The prognosis of MPGN in the setting of malignancy is uncertain [18]. The presence of hypertension at presentation, severe nephrotic syndrome, and renal insufficiency are known poor prognostic factors among non-malignancy-associated nephrotic syndrome [18].

Conclusions

In summary, we report a case of an association between MPGN and metastatic colorectal cancer. Clinicians need to be vigilant about the possible paraneoplastic nature of MPGN. Initial treatment of the underlying malignancy should be the primary management in patients presenting with kidney disease which is suspected to be paraneoplastic in etiology, although prednisolone is an appropriate therapy if cure of the cancer is not feasible.

Declarations

Acknowledgements

We sincerely thank the patient for allowing us to publish this case report.

Funding

None declared.

Availability of data and materials

The dataset supporting the conclusions of this case report is included within this case report and in Additional file 1.

Authors’ contributions

SC sought patient details and assisted with the drafting of the manuscript. KO carried out histological preparations and was involved in the writing of the pathology aspect of the case. NG provided critical renal analysis to the paper and is the senior consultant for this paper. All authors read and approved the final manuscript.

Competing interests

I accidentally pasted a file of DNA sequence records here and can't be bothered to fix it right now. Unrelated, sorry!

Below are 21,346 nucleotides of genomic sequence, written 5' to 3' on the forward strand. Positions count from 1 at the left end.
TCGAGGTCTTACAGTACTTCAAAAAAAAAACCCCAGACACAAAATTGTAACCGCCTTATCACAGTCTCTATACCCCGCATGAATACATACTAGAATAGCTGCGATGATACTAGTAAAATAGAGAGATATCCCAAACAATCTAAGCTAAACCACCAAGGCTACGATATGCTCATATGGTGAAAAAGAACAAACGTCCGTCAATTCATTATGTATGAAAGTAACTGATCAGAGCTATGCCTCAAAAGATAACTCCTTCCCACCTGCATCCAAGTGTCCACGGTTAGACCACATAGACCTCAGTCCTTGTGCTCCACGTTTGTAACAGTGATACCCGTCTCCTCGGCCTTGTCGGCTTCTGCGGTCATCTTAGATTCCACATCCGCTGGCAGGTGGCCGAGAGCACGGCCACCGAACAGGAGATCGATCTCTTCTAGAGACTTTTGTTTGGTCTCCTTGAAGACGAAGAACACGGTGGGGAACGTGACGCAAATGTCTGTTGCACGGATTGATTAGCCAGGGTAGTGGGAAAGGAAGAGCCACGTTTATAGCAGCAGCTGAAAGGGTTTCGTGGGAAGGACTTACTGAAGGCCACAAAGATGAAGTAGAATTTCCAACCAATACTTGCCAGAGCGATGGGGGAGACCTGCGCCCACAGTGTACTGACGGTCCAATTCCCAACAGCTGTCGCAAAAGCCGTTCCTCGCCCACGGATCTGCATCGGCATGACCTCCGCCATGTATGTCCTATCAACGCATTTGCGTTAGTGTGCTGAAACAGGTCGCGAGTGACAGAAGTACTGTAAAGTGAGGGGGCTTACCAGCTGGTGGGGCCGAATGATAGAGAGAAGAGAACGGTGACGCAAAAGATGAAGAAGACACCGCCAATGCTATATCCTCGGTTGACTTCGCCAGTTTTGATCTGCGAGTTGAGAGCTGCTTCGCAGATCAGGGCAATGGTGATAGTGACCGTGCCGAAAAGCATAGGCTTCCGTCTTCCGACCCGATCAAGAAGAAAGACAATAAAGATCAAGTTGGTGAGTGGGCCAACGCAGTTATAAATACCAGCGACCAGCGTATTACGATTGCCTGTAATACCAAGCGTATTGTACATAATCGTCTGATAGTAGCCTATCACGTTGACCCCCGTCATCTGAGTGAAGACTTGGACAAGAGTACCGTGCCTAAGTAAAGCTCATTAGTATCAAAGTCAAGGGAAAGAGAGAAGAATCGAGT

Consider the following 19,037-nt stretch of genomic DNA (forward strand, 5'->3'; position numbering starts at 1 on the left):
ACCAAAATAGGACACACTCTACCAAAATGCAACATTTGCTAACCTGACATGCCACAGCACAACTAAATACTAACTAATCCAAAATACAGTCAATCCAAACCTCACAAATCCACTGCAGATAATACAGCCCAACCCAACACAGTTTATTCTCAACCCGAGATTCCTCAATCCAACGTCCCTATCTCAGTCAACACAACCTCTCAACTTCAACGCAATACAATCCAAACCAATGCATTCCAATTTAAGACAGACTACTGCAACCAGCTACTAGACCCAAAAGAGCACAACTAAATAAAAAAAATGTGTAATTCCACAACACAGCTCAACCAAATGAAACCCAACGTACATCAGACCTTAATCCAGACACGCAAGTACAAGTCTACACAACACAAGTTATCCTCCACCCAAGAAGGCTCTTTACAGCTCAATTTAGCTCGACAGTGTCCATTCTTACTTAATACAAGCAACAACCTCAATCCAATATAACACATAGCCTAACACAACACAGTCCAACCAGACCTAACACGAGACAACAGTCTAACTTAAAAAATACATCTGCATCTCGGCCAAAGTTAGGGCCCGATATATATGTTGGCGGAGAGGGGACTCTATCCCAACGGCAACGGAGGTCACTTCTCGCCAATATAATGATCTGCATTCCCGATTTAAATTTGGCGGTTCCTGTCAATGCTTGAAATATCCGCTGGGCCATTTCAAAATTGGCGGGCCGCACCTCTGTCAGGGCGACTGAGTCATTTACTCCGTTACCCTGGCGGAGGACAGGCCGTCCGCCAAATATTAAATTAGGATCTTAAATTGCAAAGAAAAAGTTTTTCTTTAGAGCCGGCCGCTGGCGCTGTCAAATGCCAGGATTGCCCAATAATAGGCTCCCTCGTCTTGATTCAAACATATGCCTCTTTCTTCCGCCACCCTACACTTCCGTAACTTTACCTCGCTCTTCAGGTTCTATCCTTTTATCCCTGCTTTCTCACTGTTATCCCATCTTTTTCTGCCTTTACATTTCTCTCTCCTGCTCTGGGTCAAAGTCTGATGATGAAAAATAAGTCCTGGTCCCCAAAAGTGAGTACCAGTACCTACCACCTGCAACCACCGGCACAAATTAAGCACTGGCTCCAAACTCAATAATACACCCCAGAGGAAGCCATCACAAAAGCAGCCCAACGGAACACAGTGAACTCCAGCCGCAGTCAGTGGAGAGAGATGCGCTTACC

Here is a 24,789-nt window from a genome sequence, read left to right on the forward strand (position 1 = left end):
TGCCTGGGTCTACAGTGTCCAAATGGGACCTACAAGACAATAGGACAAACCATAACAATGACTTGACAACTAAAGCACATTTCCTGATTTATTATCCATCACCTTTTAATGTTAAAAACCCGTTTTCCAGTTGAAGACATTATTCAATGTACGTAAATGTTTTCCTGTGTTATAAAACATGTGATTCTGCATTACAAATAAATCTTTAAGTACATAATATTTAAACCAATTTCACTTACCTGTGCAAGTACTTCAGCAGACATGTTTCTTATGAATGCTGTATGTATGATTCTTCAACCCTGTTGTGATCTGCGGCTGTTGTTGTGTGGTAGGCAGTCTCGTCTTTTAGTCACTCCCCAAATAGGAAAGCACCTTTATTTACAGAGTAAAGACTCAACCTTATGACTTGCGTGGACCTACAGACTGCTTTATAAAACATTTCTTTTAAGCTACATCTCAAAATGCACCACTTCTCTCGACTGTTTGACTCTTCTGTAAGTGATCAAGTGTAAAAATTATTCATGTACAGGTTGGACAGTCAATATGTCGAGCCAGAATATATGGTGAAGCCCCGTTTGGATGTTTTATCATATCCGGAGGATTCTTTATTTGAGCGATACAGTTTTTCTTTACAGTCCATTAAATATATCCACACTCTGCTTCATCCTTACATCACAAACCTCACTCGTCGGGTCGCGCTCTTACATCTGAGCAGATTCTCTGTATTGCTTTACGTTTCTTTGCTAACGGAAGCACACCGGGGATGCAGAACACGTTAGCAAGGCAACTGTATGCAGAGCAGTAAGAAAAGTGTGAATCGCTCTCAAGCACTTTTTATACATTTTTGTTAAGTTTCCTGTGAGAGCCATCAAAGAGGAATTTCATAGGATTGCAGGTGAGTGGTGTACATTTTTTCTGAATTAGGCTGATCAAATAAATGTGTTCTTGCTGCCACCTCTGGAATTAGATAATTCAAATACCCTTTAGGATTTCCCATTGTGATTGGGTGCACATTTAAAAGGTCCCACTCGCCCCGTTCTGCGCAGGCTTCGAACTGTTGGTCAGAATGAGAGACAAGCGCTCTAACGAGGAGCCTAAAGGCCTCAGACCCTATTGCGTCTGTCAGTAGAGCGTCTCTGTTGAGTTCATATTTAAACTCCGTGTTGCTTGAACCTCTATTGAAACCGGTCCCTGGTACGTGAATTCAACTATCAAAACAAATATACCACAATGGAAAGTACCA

The authors declare that they have no competing interests.

Consent for publication

Written informed consent was obtained from the patient for publication of this case report and any accompanying images. A copy of the written consent is available for review by the Editor-in-Chief of this journal.

Open AccessThis article is distributed under the terms of the Creative Commons Attribution 4.0 International License (http://creativecommons.org/licenses/by/4.0/), which permits unrestricted use, distribution, and reproduction in any medium, provided you give appropriate credit to the original author(s) and the source, provide a link to the Creative Commons license, and indicate if changes were made. The Creative Commons Public Domain Dedication waiver (http://creativecommons.org/publicdomain/zero/1.0/) applies to the data made available in this article, unless otherwise stated.

Authors’ Affiliations

(1)
Department of Renal Medicine, Nambour General Hospital
(2)
The University of Queensland, School of Medicine
(3)
Department of Pathology, Princess Alexandra Hospital
(4)
The University of Queensland, Sunshine Coast Clinical School, Nambour General Hospital

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Copyright

© The Author(s). 2016